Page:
“We have the best view ever,” says Pat Barbarich, a New Jersey real estate broker and grandmother of two. The head count for her and husband Dave’s family party in the hotel’s Milton Hershey Suite now stands at 24. The best part? “Sitting where we do, it looks like the fireworks are shooting right at you.”
This year, municipal budget cuts mean that cities around the nation—from Palm Springs, CA, to Jones Beach on NY’s Long Island—are shuttering their shows (the average July 4th show price tag tops $100,000). So folks determined to oooh and aaaah may now have to travel to find their Technicolor dream sky. And if you’re going to book a hotel, why not choose one with an amazing vista?
So Travel + Leisure scoured the country looking for the best hotels to watch fireworks. And we uncovered 11 with a high “boom-boom factor”—that is, properties where the rooms, the rooftop bars, and even the gym may have picture-perfect panoramas.
Some of these hot spots roll their primo seats into packages. The W Hotel in Washington, D.C., for example, offers a Boom with a View package, which includes concert tickets to its own rooftop concert before the big show over the National Mall, for $619 (price tag for a room alone: $249).
But hotels don’t necessarily add on high-cost bells and whistles. In hilly cities like San Francisco, where great views abound, prices across the board are reasonable (always ask for a Bay-facing room). And a few spots across the country even charge less over the holiday weekend—largesse that we attribute to good ol’ patriotic spirit.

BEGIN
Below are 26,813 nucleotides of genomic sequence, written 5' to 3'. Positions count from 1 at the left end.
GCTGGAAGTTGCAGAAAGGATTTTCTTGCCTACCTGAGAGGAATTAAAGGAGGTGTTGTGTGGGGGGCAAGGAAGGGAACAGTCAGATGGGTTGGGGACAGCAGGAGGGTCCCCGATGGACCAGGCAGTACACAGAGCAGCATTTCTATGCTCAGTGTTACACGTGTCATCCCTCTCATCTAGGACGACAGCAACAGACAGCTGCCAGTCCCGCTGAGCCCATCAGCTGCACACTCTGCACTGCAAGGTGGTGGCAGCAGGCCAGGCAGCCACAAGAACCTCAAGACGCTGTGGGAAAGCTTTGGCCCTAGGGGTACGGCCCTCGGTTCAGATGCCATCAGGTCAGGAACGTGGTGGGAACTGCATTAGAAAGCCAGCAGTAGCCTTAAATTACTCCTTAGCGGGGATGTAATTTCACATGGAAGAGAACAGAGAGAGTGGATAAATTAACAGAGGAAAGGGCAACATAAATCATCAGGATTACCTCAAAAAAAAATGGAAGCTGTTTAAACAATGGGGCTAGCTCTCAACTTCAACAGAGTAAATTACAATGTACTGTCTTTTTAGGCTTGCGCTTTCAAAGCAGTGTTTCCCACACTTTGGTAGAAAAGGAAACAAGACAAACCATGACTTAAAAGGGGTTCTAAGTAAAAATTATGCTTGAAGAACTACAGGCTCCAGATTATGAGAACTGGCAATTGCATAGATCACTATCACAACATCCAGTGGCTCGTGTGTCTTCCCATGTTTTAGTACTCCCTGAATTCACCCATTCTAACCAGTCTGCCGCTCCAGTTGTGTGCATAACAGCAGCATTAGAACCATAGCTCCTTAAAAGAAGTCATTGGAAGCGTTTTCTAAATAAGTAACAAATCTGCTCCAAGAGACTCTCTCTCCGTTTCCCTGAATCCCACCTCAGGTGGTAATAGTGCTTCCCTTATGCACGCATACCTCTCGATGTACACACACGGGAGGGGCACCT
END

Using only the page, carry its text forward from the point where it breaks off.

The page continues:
Of course, affordable spots with great views are likely to get booked up fast. So we’ve also searched for hotels where you can just snag a stool and order a beer—sometimes, the sky-scraping bar is the best place to be for the big show (and since bars don’t take reservations, the early bird gets the perch).
Plenty of these hotels just have great views, no matter when you visit. In Austin, the pyrotechnic-friendly perches at the Hyatt Regency also offer front-row seats for the legendary nightly ascent of the one-million-plus Mexican bats from the Congress Avenue Bridge. Sure, those bats don’t come in red, white, or blue, but we’ll take any excuse to kick back and enjoy a summer sky.